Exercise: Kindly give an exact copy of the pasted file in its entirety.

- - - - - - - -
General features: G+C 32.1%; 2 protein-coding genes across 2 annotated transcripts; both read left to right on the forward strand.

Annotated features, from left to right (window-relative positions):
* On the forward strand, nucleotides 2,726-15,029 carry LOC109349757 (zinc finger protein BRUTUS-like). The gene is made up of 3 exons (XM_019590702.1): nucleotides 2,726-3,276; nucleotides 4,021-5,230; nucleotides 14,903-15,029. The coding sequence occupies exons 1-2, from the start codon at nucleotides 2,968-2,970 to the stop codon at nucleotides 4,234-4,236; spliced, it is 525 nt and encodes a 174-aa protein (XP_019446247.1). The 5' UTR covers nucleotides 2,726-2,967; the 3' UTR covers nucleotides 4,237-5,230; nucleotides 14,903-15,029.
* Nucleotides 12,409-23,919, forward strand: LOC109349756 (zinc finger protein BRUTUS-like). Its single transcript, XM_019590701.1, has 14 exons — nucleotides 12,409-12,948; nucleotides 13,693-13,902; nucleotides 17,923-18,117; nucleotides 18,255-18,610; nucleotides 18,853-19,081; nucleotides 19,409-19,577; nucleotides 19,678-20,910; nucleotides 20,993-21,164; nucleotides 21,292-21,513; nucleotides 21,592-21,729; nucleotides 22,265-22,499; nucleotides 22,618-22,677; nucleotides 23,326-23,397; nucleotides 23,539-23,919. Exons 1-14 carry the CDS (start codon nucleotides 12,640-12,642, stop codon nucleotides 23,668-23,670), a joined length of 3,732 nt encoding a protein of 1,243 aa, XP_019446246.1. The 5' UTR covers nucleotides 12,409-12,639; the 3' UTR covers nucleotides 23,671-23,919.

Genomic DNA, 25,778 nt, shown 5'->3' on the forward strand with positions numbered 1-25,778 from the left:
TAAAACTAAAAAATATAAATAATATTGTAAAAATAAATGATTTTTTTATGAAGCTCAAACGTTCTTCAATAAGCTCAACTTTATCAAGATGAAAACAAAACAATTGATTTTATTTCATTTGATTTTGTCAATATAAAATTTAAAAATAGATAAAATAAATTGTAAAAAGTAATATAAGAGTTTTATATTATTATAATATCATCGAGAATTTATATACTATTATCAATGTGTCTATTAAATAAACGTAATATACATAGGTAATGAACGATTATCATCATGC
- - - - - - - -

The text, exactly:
General features: G+C 32.1%; 2 protein-coding genes across 2 annotated transcripts; both read left to right on the forward strand.

Annotated features, from left to right (window-relative positions):
* On the forward strand, nucleotides 2,726-15,029 carry LOC109349757 (zinc finger protein BRUTUS-like). The gene is made up of 3 exons (XM_019590702.1): nucleotides 2,726-3,276; nucleotides 4,021-5,230; nucleotides 14,903-15,029. The coding sequence occupies exons 1-2, from the start codon at nucleotides 2,968-2,970 to the stop codon at nucleotides 4,234-4,236; spliced, it is 525 nt and encodes a 174-aa protein (XP_019446247.1). The 5' UTR covers nucleotides 2,726-2,967; the 3' UTR covers nucleotides 4,237-5,230; nucleotides 14,903-15,029.
* Nucleotides 12,409-23,919, forward strand: LOC109349756 (zinc finger protein BRUTUS-like). Its single transcript, XM_019590701.1, has 14 exons — nucleotides 12,409-12,948; nucleotides 13,693-13,902; nucleotides 17,923-18,117; nucleotides 18,255-18,610; nucleotides 18,853-19,081; nucleotides 19,409-19,577; nucleotides 19,678-20,910; nucleotides 20,993-21,164; nucleotides 21,292-21,513; nucleotides 21,592-21,729; nucleotides 22,265-22,499; nucleotides 22,618-22,677; nucleotides 23,326-23,397; nucleotides 23,539-23,919. Exons 1-14 carry the CDS (start codon nucleotides 12,640-12,642, stop codon nucleotides 23,668-23,670), a joined length of 3,732 nt encoding a protein of 1,243 aa, XP_019446246.1. The 5' UTR covers nucleotides 12,409-12,639; the 3' UTR covers nucleotides 23,671-23,919.

Genomic DNA, 25,778 nt, shown 5'->3' on the forward strand with positions numbered 1-25,778 from the left:
TAAAACTAAAAAATATAAATAATATTGTAAAAATAAATGATTTTTTTATGAAGCTCAAACGTTCTTCAATAAGCTCAACTTTATCAAGATGAAAACAAAACAATTGATTTTATTTCATTTGATTTTGTCAATATAAAATTTAAAAATAGATAAAATAAATTGTAAAAAGTAATATAAGAGTTTTATATTATTATAATATCATCGAGAATTTATATACTATTATCAATGTGTCTATTAAATAAACGTAATATACATAGGTAATGAACGATTATCATCATGC